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Cut Down The Booze To Save Your Memory: Study Links Chronic Drinking To Early-Onset Dementia

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Alcohol disorders could increase a person's risk of having early-onset dementia. Researchers propose that screening for heavy drinking should be part of regular medical care.

A new study that conducted a retroactive analysis of patients in France showed that alcohol disorders and heavy consumption of alcohol could lead to all forms of dementia, particularly early-onset dementia that affect individuals below 65 years of age.

Those who are at risk of dementia are people consuming more than a couple of alcoholic drinks a day.

Direct Link Of Heavy Drinking to Dementia

The study, considered to be the largest in terms of database analyzed, thoroughly looked at the records of more than 30 million people that were admitted to the French National Hospital from the period of 2008 to 2013.

The main source of the research was the discharge records of the patients.

The study results suggest that those with a history of alcohol use disorders had a threefold increased risk for dementia and over half of those with early-onset dementia had a history of drinking problems.

"The primary exposure was alcohol use disorders and the main outcome was dementia," says study lead author Michael Schwarzinger, MD of the Translational Health Economics Network in Paris.

Researchers describe alcohol use disorders as the chronic harmful use of alcohol or alcohol dependence.

The dataset showed that out of the 31.6 million adults discharged from French hospitals, more than 1.3 million were diagnosed with dementia. Incidents of women with dementia are lower than males up to 80 years old.

To pinpoint the direct link between heavy alcohol drinking to dementia, the researchers excluded patients with other neurological disorders such as Parkinson's and Huntington's, which can both lead to dementia.

How Alcohol Damages The Brain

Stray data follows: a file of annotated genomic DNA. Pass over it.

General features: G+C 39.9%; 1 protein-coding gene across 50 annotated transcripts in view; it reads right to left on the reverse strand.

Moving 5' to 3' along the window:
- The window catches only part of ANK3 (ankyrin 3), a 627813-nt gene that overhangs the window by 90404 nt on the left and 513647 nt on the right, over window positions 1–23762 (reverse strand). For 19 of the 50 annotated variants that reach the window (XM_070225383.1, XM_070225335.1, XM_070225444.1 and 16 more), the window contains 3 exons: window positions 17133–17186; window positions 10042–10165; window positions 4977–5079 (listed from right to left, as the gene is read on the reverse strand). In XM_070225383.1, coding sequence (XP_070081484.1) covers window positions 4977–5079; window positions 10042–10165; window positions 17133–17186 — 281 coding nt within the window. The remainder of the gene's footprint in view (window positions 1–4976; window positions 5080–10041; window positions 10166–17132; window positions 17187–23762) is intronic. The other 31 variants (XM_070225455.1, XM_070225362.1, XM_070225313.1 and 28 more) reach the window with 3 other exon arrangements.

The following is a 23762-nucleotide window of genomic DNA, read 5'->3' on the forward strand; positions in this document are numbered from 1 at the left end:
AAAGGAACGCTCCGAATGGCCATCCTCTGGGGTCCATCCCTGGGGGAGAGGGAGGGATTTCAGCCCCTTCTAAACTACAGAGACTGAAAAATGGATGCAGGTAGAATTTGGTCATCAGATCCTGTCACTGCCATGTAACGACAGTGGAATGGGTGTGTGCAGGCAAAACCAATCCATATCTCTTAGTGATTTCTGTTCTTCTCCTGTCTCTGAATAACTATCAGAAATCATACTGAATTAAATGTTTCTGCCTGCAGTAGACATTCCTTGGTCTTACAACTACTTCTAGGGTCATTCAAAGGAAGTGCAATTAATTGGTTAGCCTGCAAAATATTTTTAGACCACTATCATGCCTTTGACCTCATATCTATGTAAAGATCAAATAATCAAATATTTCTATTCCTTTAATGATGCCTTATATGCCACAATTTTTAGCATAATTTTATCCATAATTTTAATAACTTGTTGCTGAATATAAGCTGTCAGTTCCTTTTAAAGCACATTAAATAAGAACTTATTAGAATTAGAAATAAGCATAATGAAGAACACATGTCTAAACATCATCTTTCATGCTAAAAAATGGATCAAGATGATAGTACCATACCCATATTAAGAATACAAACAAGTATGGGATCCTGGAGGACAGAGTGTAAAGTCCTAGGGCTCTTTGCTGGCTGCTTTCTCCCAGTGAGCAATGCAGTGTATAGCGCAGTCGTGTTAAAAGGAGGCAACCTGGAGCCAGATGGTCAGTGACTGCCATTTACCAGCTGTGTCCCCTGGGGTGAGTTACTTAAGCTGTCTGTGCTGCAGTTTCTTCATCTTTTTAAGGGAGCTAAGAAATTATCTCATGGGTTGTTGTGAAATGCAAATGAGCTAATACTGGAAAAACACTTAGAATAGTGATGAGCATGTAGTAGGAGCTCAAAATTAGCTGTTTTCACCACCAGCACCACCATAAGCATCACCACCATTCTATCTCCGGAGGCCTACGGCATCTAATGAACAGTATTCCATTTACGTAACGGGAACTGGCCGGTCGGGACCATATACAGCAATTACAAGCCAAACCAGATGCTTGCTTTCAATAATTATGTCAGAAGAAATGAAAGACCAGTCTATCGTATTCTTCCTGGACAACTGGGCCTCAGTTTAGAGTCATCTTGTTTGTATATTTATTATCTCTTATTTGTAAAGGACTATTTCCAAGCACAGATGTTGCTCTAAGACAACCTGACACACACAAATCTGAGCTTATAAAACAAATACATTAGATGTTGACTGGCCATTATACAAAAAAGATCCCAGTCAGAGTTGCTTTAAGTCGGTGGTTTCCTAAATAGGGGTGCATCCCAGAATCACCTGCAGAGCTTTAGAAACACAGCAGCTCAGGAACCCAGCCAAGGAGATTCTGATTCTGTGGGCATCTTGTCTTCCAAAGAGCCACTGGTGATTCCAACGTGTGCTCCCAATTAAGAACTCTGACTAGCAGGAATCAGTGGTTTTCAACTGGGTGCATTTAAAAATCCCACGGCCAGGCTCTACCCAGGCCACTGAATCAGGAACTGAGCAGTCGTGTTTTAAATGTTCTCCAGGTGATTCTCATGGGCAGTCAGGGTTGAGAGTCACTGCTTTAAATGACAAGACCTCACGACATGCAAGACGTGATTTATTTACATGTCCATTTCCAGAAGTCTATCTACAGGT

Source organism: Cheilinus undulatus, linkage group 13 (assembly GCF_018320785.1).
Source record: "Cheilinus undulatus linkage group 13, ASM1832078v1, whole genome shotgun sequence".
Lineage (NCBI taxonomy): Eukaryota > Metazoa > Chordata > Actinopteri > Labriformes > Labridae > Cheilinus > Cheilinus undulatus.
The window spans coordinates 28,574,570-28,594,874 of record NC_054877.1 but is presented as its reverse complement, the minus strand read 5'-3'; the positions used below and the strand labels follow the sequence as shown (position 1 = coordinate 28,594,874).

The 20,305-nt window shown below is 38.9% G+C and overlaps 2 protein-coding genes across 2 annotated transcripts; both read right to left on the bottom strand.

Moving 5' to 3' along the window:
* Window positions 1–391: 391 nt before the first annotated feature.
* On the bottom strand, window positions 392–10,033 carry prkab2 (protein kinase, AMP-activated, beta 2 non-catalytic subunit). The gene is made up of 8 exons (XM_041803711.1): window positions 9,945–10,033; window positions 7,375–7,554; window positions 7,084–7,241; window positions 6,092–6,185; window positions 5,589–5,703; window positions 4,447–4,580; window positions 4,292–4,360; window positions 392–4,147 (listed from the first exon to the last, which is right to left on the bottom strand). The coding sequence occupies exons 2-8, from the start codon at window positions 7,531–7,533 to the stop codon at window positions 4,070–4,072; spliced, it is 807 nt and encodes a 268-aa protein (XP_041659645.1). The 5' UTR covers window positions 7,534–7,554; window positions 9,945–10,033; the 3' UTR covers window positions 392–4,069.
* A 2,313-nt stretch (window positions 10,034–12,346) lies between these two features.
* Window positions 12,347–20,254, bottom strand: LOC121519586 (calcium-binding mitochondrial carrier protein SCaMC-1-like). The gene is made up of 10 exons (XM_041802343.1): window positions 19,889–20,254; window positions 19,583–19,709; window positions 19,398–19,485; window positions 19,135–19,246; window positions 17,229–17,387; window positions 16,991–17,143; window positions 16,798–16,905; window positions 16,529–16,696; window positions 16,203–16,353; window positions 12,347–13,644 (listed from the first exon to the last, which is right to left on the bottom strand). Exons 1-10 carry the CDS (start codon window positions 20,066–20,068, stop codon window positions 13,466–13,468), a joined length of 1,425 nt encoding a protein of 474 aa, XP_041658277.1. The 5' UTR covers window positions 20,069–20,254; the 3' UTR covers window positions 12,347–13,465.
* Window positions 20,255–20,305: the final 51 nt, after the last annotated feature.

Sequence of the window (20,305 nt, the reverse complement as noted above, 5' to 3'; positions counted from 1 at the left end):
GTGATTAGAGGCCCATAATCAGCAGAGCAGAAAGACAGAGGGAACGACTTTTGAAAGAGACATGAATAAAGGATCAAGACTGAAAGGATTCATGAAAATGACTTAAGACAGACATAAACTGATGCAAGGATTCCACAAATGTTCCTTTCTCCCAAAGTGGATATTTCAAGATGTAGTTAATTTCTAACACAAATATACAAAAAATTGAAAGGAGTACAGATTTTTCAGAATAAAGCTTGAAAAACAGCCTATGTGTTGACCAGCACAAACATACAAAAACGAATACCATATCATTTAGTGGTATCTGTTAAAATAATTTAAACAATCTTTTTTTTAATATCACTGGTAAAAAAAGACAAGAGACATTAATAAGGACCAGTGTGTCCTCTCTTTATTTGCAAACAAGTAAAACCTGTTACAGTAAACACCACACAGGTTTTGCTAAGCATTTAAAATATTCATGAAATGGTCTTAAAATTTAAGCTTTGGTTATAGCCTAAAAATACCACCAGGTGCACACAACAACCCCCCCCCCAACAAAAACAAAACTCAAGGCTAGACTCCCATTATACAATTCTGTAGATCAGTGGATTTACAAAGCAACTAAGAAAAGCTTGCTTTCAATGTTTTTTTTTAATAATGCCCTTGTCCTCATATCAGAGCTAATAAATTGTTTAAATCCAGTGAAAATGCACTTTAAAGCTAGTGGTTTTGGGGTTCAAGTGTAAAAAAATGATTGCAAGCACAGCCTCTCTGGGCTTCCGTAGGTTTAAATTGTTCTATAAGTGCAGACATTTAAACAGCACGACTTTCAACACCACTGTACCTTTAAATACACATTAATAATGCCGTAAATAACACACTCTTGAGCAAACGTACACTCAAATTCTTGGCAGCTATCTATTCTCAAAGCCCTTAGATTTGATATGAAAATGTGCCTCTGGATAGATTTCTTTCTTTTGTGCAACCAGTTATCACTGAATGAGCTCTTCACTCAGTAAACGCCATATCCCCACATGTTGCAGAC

Researchers said cutting down on alcohol consumption could be beneficial to the brain.

The research enumerated several ways that alcohol and heavy drinking can damage the brain.

Ethanol and its byproduct acetaldehyde have a direct neurotoxic effect on the brain that can lead to permanent structural and functional brain damage. Thiamine deficiency due to high alcohol content in the body can lead to Wernicke-Korsakoff syndrome.

Heavy alcohol use is also a risk factor for other neurological conditions such as epilepsy, head injury, and hepatic encephalopathy in patients with cirrhotic liver disease.

Alcohol drinking is also linked to high blood pressure, stroke, atrial fibrillation, and heart failure.

Heavy alcohol use can also lead to a condition called hepatic encephalopathy, characterized by a loss of brain function due to increases of ammonia in the blood caused by liver damage.

Lastly, there is a link between heavy drinking, tobacco smoking, depression, and low educational attainment, which researchers say, are possible risk factors for dementia.

According to the researchers, dementia is a prevalent condition affects five to seven percent of the population in France aged 60 years and older. Globally, dementia is the leading cause of disability in people aged 60 years and older.

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